Studying the changing forest is essential, and does not require “believing” in global climate change. At some point the problems will be so big that denying them will be impossible. Perhaps we are there already, and so finally an assessment of the damage will be forthcoming. To not do anything in the face of such environmental decline is insane, but to knowingly contribute to it (the way our lovely administration has been doing) is absolutely criminal. Yes, like tossing more wood on the pyre.

  2. Wayne Says:

    The word “criminal”, as well as “morally bankrupt”, has been going through my head a lot lately, Robin.

    I only got a start on it last season, but I think that I will be choosing a few areas and doing concentrated observation on the state of existing trees, as well as other plants, in these areas. Bev’s blue numbers post got me to thinking about how that might be done.

    Bev lists the effects of freaky weather as well as the incidence of emerging diseases on trees. Here I’ve observed the decline of rainfall and especially in the spring. It seems that a cline of one or more tree species along a slope would be worth watching.

    It’s hard to perceive trees as being canaries, but the rationale is good. They’re long-lived enough to persist through decadal variations in climate and yet a mature tree is so large that it must be living on the cusp of barely making it most of the time. And the intrusion of disease borne by insects and other vectors must be a big thing too.

  3. burning silo Says:

    robin – I guess that’s what irks me so much about those who have “decided” that climate change doesn’t exist — I act like those who are concerned are some kind of cult followers. Rather bizarre considering that many of the people who are studying the effects of climate are scientists such as the forestry research people. Something is either happening or it isn’t — simple as that. The same goes for water and air pollution. It’s not a fantasy. it’s a quantifiable thing – there’s no “believing” that there is or isn’t pollution. Makes me mad when people twist the whole thing just because they don’t like the results.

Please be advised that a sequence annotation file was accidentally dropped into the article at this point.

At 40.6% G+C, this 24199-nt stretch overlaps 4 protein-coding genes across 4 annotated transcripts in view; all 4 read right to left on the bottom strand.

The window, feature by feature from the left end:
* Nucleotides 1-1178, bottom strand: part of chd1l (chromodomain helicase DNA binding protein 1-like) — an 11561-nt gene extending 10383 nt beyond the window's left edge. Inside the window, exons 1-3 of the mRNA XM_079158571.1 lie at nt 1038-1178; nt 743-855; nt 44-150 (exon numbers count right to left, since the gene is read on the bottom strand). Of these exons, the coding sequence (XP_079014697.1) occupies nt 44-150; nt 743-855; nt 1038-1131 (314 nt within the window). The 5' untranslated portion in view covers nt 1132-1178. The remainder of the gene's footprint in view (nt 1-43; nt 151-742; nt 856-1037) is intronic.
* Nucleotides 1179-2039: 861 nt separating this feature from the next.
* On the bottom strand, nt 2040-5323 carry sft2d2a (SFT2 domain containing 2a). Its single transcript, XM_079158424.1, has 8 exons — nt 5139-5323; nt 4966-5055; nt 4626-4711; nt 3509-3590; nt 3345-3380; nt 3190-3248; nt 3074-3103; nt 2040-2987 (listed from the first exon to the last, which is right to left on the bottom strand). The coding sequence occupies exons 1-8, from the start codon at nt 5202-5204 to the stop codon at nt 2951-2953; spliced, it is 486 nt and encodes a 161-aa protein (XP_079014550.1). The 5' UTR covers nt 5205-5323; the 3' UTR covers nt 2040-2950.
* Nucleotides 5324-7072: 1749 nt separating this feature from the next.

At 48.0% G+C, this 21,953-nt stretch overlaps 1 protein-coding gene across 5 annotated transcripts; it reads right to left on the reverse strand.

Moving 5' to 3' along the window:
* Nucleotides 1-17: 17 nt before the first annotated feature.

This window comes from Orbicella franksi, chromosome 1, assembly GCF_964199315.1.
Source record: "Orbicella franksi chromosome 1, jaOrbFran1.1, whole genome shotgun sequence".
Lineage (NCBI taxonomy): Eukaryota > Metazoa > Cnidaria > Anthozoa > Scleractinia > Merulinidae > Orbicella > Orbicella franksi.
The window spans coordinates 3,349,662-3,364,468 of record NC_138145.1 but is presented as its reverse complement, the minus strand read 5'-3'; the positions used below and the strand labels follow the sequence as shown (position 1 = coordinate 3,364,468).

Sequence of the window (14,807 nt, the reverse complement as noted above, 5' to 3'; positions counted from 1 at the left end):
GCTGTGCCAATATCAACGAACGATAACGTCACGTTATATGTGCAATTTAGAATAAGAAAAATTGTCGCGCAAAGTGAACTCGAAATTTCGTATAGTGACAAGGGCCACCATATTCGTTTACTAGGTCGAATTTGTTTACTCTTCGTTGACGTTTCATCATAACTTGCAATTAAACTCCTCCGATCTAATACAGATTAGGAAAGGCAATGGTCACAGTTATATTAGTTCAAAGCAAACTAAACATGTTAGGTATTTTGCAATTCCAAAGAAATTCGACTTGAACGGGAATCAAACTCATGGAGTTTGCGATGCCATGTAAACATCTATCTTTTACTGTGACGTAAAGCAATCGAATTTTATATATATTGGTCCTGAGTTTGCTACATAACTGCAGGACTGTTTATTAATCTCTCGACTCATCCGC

Wayne – I think trees are ideal as canaries. With so many species that favour different climate conditions, we should see changes in the survival of species on the edges of their range. I’m glad that montoring of forest stands began awhile ago. At least there should be some kind of baseline established… even if it’s a somewhat damaged one.

  4. Wayne Says:

    Bev – damaged, yes! If we’re thinking about the same thing, it would be that harvesting of wild trees (kind of akin to slaughtering tigers for their aphrodisiac properties) makes it hard to follow stable communities, as there are few such. Another plug for protection!

    Trees – they’re big, easily identifiable and described, and, excepting the above problem, easy to monitor, though slow to move. Which makes their use as a canary even more of a good idea. And it’s a good point that forests have been monitored for many, many years. Somewhere in the internets all of these data are available, I’m sure.

  5. burning silo Says:

    Wayne – Yes, I believe we’re thinking about the same things. First, there’s the timber harvesting that makes it hard to draw a baseline of how a forest is doing. By removing trees before or as they’re maturing, I think it may be impossible to evaluate long term effect of things like climate change. I think a lot of plantation pines are harvested by the time they’re about 30 to 40 years old, so how can you evaluate “damage”. Also, as is the case up here, we’ve had ice storms that have made quite a mess of the forests. I think that’s now complicating the whole process. I’ve heard a few foresters say that the after-effects of the ice storm in ’98 have not ended (continued weakness of trees that are easily damaged by wind and ice, insects and disease that were able to get a foothold in storm-damaged trees). So, how do you establish a base? The only way I can think of, offhand, is to look at forests such as stands of Sugar Maple. Luckily, I think they’ve been studied for quite some time due to concerns over acid rain damage (as mentioned in the blue-marked trees post). However, a lot of the Maple sugar forests up here were severely damaged in the ice storm, there goes a big part of the “study group”…